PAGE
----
The day after he graduated in 1982, he showed up to work with his dad at what became the Puckett Land Company, an independent oil and gas business based in Denver that, in those days, leased land in northeastern Colorado to drill and speculated land for other companies. Puckett was eager, working six days a week at the small venture.

"I was anxious for independence," Puckett says. "I kind of saw [that] if I could be successful in business, that's a great way to get independence from being a kid."

He married his college sweetheart, Nancy, in 1983, but by the mid- to late '80s, the oil and gas business was in a slump, and times were tight for the Puckett Land Company. An unlikely real-estate deal with industry giant ARCO helped pull it through — and, just as unexpectedly, led to Puckett's learning to fly.

Seeing Coors Field from the sky can be a revelation.
Anthony Camera
Seeing Coors Field from the sky can be a revelation.

The story goes like this: ARCO, which is now a subsidiary of BP, once owned a molybdenum mine in the middle-of-nowhere desert town of Tonopah, Nevada. (The town's claim to fame is that reclusive billionaire and onetime Tonopah mine owner Howard Hughes married Hollywood starlet Jean Peters in a secret motel-room ceremony there in 1957.) To lure workers to its Tonopah mine, ARCO built dozens of houses and apartments. But when the mine closed several years later, ARCO wanted to unload the housing stock — and wound up offering it to the Pucketts.

Seeing an opportunity, the family ended up in the real-estate business, and Jeff ended up playing realtor and landlord for seventy houses and a 122-unit apartment complex. He sold the houses to government workers in Tonopah, which is the seat of Nevada's Nye County, and civilian contractors working at the nearby Tonopah Test Range, a military aircraft test site.

But Tonopah was difficult to get to from Denver; the trip involved flying from Stapleton Airport to Las Vegas, hopping in a car and driving four tedious hours. So in 1988, after reading the Stephen Coonts bestseller Flight of the Intruder, about Navy aviators flying attack missions during the Vietnam War, Puckett told his wife that he was thinking about taking flying lessons. The two were on vacation in Hawaii at the time, and Nancy was six months pregnant with their only son, Chase. "He enrolled himself in class and started pounding away at it," Nancy says. "He was working full-time in the business with his family. But before I knew it, he had his pilot's license."

Puckett bought a four-seat Cessna 182 and was soon making the trip from Denver to Tonopah in three and a half hours. Flying came naturally to him, and he loved it. "It's the freedom," Puckett says. "There's nothing in my life that I can go do and just think about that — and not think about business or other problems that might be on your mind.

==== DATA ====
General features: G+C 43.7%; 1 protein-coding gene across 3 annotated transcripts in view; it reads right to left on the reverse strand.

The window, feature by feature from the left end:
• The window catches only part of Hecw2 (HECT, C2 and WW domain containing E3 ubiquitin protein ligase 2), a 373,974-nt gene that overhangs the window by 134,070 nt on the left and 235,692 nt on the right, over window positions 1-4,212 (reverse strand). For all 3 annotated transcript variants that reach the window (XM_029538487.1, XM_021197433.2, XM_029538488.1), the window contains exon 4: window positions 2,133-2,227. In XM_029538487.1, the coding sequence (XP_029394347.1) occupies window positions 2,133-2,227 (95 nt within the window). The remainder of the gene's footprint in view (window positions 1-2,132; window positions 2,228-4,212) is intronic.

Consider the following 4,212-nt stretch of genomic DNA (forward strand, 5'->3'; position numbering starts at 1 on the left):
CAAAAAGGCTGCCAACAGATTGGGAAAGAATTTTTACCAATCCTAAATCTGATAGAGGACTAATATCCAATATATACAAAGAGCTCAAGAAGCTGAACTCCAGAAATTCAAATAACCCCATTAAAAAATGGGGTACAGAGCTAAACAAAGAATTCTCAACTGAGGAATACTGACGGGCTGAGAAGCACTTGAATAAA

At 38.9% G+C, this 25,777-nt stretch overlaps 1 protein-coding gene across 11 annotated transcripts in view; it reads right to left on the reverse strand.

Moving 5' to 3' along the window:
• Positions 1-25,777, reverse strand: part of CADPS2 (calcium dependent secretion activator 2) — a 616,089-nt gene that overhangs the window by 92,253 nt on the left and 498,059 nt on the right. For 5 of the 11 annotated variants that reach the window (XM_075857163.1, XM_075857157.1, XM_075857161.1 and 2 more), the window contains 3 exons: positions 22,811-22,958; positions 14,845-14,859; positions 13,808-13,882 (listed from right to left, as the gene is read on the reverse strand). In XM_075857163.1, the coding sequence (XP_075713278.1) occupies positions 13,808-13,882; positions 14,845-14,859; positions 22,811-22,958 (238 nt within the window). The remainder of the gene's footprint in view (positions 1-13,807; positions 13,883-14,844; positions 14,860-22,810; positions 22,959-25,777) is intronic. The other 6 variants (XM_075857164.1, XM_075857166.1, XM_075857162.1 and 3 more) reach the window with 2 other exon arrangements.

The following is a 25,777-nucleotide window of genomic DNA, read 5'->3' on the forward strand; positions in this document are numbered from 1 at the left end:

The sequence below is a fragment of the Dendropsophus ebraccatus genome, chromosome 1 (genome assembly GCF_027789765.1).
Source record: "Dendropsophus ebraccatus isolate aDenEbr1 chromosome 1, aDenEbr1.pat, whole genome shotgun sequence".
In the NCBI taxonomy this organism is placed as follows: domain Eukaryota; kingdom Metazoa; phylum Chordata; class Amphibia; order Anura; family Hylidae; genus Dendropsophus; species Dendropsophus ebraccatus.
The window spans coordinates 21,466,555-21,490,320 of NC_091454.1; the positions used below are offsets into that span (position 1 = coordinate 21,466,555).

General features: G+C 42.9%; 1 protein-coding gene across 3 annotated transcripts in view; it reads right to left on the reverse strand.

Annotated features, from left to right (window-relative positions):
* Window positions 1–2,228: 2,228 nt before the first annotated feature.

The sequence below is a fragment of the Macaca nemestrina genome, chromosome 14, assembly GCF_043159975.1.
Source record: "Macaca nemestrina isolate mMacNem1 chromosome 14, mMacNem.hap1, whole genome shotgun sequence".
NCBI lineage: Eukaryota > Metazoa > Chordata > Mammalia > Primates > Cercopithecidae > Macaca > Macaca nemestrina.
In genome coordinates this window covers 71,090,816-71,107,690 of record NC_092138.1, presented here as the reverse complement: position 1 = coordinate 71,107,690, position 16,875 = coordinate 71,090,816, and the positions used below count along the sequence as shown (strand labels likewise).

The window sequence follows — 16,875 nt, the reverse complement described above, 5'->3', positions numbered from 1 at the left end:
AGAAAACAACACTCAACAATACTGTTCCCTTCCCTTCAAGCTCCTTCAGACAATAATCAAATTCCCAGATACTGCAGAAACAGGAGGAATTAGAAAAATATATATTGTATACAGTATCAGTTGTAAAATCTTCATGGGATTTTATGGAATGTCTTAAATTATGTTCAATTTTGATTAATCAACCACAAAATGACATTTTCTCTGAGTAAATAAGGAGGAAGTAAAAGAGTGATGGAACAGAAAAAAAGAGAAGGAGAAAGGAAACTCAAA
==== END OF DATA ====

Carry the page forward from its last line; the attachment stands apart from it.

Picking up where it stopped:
"But I can go get in a WACO biplane and it makes me feel like — the sound of it sounds like a Harley, and the air is going through your hair, and you're looking down — there's nothing like it. It's definitely my escape," he adds.

Over the years, the Puckett Land Company grew. In 1990, Puckett and his dad negotiated to buy 40,000 acres of oil shale ground on the Western Slope from ARCO. That parcel, which also produces natural gas, is still the crown jewel of their holdings.

By 2005, the oil and gas business had brought Puckett financial success. He'd used some of that capital to start an airplane distributor called USAERO in 1999 that sold Diamond airplanes, Aviat Husky two-seaters, WACO biplanes and Extra aerobatic planes in six Western states. He also now owned a helicopter. A helicopter without much purpose.


Late 2004 was tough for Tom Melton, a usually laid-back Evangelical Presbyterian pastor with a gray mustache who speaks with a hippie intonation left over from his days at the University of Colorado in the late '60s. A friend had died of cancer, and the wife of another was killed in a snowmobile accident. And then Melton's own wife, Jill, was diagnosed with breast cancer.

Puckett saw that Melton was suffering and wanted to lift his spirits. He thought about the way he himself felt when he was flying — unburdened — and it dawned on him: the helicopter. "So I called Tom and I said, 'Listen, why don't you just come out and take an hour, and let's just get you out of the house. Bring your boys and we'll go fly around the city.'"

Melton agreed, not expecting much. But once in the air, he was surprised by his reaction. "It changed my view of the city," says Melton, who grew up in Aurora. "There were no neighborhoods; there were no boundaries." In some ways, Melton says, he felt like he was seeing Denver the way God sees it: as a whole, instead of a bunch of little pieces separated by race and class. Puckett was touched by Melton's reaction. Flying at 500 feet had changed something — stirred something, even — inside his friend.

The next day, Melton was still thinking about the helicopter ride during a meeting with six other pastors and wondered: "What if we could take every single one of them up in the helicopter, too? What if they could see the city the way I had?"

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